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Follow the steps below to find the final grades, but this time, use Google Sheets’ built-in function: AVERAGE.WEIGHTED.
- 1. Open Google Sheets to the spreadsheet with your data.
- 2. In the cell where you want the weighted average, type the formula AVERAGE.WEIGHTED.
- 3. For the first parameter, select the quiz grade. After the comma, select the quiz weight using absolute referencing.
- 4. Next, add the project grade and the project weight, using absolute referencing for the last.
- 5. Finally, add the exam grade and use absolute referencing for the weight. Close the parenthesis and press ‘Enter’ to see the result.
- 6. Grab the fill handle and drag it down to the last row to get the rest of the grades.
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Weighted Average Examples
Below, you have two examples of how weighted averages are used in financial calculations.
Weighted Average Shares Outstanding
Imagine CompanyX has reported earnings of $300,000 at the end of the year. To calculate earnings per share, you need to divide by the number of shares outstanding. However, what if new shares were issued during the year? CompanyX had 150,000 shares outstanding until it issued 50,000 shares in the second quarter. Which figure should you use for outstanding shares? 150,000 or 200,000? Instead, you calculate the weighted average based on the proportional amount of time covered. In other words, 150,000 accounts for the first quarter or 0.25 of the whole year, while 200,000 accounts for the other three quarters (0.75).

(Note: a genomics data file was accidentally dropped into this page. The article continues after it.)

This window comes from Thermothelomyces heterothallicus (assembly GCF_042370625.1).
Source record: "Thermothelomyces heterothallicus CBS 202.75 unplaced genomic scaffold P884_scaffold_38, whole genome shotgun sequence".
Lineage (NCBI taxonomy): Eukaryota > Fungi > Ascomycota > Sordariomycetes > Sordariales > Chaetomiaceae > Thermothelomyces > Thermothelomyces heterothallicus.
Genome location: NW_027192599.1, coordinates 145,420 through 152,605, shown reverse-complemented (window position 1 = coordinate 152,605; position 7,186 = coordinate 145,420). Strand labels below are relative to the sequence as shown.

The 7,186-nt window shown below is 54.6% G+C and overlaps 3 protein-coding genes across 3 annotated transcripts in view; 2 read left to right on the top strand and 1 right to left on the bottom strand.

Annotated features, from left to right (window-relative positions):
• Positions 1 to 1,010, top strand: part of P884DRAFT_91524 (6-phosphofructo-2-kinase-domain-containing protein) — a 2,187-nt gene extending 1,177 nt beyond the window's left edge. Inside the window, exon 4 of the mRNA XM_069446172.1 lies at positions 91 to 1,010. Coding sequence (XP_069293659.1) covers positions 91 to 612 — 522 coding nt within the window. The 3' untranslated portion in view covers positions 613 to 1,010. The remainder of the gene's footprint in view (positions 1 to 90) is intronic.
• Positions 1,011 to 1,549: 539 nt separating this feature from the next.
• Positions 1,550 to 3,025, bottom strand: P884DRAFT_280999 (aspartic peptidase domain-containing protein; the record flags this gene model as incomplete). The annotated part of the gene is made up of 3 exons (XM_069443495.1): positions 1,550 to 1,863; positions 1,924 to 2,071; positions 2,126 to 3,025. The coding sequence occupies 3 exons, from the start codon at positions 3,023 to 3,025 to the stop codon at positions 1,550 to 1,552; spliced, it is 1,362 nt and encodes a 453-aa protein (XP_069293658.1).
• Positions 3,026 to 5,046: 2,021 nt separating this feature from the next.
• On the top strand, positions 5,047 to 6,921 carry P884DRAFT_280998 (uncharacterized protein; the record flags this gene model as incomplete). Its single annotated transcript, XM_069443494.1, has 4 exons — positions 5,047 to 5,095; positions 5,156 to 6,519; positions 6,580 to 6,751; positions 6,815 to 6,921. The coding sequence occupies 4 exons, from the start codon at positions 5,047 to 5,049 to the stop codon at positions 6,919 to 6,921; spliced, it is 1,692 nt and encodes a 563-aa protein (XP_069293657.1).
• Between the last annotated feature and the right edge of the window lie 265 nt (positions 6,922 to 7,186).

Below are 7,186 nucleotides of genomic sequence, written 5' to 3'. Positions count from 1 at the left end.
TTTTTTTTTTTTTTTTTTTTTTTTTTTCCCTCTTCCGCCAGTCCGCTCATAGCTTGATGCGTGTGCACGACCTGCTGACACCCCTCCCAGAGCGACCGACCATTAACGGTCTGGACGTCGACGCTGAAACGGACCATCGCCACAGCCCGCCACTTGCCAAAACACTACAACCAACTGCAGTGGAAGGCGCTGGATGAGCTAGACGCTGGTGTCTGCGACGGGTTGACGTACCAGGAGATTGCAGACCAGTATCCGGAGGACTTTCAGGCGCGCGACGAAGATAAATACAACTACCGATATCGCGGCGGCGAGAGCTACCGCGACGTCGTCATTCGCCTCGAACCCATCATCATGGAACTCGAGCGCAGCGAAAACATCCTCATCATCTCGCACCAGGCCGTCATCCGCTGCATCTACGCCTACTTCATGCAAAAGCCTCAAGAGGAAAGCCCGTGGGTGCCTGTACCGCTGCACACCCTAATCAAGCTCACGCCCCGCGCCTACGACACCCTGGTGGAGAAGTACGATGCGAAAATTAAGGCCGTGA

- 1. Open Google Sheets and set up the data as shown below.
- 2. In an empty cell, type the AVERAGE.WEIGHTED function.
- 3. Select the first quantity, followed by a comma, then the first weight, followed by another comma.
- 4. Select the second quantity, add another comma, and select the second weight. Close the parenthesis and press ‘Enter’ to see the result.
- 5. That’s it. The weighted average number of shares outstanding is equal to 187,500.
- 6. To find the Earnings Per Share (EPS), divided the earnings by 187,500.
Weighted Average Cost of Capital (WACC)
The cost of capital refers to the minimum return a company must earn before it starts generating value. The business needs to generate enough income to cover the cost of the capital it uses to fund its operations, considering both debt and equity.
The following formula is used to calculate the weighted average cost of capital.
WACC = ((equity / (equity + debt)) * required rate of return) + ((debt / (equity + debt)) * cost of debt) * (1 - tax rate)
The formula considers the relative weight of debt and equity and applies the respective cost of each to get an average and weighted value of the cost of capital.
- 1. Open Google Sheets and set up the data as shown below.
- 2. In an empty cell, type in the WACC formula shown above by referencing the corresponding cells.
- 3. Press ‘Enter’ to see the result.
Weighted averages are useful in many contexts. Unlike simple averages, they consider the relative importance or weight of each item to get a weighted average. This measure is frequently used in many fields, including education, sports, retail, and of course, finance.
You now know what a weighted average is, the formula used to calculate it, and how it differs from a simple average. You know how to calculate a weighted average manually and how to calculate it using Google Sheets. Finally, you’ve seen examples of two financial metrics based on weighted averages: Weighted Average Shares Outstanding and Weighted Average Cost of Capital (WACC).
To learn more about the cost of debt, equity, and capital, check out these guides: